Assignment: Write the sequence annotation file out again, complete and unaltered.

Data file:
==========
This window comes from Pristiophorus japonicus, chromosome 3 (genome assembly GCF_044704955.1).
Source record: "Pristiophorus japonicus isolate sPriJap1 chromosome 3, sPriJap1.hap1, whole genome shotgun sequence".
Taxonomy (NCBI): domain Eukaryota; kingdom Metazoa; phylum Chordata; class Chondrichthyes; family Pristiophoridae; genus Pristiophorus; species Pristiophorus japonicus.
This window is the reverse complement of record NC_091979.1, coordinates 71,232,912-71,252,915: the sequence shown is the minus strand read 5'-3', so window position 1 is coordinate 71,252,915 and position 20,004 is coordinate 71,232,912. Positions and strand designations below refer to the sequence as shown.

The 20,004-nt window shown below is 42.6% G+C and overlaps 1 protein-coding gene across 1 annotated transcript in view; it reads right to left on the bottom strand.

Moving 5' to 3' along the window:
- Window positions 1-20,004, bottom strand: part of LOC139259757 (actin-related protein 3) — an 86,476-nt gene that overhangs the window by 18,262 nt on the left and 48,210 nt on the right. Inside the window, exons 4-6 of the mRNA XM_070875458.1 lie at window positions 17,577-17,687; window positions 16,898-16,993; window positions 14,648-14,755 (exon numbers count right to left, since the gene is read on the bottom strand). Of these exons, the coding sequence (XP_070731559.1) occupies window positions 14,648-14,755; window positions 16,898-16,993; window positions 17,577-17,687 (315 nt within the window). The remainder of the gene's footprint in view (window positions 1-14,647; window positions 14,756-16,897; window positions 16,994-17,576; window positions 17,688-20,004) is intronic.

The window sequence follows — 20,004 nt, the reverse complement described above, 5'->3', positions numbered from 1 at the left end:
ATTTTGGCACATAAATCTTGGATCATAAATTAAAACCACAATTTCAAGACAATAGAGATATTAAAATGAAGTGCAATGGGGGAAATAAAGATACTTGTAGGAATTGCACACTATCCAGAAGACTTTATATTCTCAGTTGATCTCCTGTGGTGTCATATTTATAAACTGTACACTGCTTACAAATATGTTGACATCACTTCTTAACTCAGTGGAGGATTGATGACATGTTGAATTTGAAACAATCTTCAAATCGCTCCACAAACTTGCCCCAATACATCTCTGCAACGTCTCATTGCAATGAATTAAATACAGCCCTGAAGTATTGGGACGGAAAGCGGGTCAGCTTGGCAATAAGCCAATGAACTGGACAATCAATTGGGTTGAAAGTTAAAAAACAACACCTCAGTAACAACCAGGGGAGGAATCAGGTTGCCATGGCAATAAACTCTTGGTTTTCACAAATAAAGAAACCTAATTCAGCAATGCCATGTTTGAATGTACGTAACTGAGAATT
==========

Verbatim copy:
This window comes from Pristiophorus japonicus, chromosome 3 (genome assembly GCF_044704955.1).
Source record: "Pristiophorus japonicus isolate sPriJap1 chromosome 3, sPriJap1.hap1, whole genome shotgun sequence".
Taxonomy (NCBI): domain Eukaryota; kingdom Metazoa; phylum Chordata; class Chondrichthyes; family Pristiophoridae; genus Pristiophorus; species Pristiophorus japonicus.
This window is the reverse complement of record NC_091979.1, coordinates 71,232,912-71,252,915: the sequence shown is the minus strand read 5'-3', so window position 1 is coordinate 71,252,915 and position 20,004 is coordinate 71,232,912. Positions and strand designations below refer to the sequence as shown.

The 20,004-nt window shown below is 42.6% G+C and overlaps 1 protein-coding gene across 1 annotated transcript in view; it reads right to left on the bottom strand.

Moving 5' to 3' along the window:
- Window positions 1-20,004, bottom strand: part of LOC139259757 (actin-related protein 3) — an 86,476-nt gene that overhangs the window by 18,262 nt on the left and 48,210 nt on the right. Inside the window, exons 4-6 of the mRNA XM_070875458.1 lie at window positions 17,577-17,687; window positions 16,898-16,993; window positions 14,648-14,755 (exon numbers count right to left, since the gene is read on the bottom strand). Of these exons, the coding sequence (XP_070731559.1) occupies window positions 14,648-14,755; window positions 16,898-16,993; window positions 17,577-17,687 (315 nt within the window). The remainder of the gene's footprint in view (window positions 1-14,647; window positions 14,756-16,897; window positions 16,994-17,576; window positions 17,688-20,004) is intronic.

The window sequence follows — 20,004 nt, the reverse complement described above, 5'->3', positions numbered from 1 at the left end:
ATTTTGGCACATAAATCTTGGATCATAAATTAAAACCACAATTTCAAGACAATAGAGATATTAAAATGAAGTGCAATGGGGGAAATAAAGATACTTGTAGGAATTGCACACTATCCAGAAGACTTTATATTCTCAGTTGATCTCCTGTGGTGTCATATTTATAAACTGTACACTGCTTACAAATATGTTGACATCACTTCTTAACTCAGTGGAGGATTGATGACATGTTGAATTTGAAACAATCTTCAAATCGCTCCACAAACTTGCCCCAATACATCTCTGCAACGTCTCATTGCAATGAATTAAATACAGCCCTGAAGTATTGGGACGGAAAGCGGGTCAGCTTGGCAATAAGCCAATGAACTGGACAATCAATTGGGTTGAAAGTTAAAAAACAACACCTCAGTAACAACCAGGGGAGGAATCAGGTTGCCATGGCAATAAACTCTTGGTTTTCACAAATAAAGAAACCTAATTCAGCAATGCCATGTTTGAATGTACGTAACTGAGAATT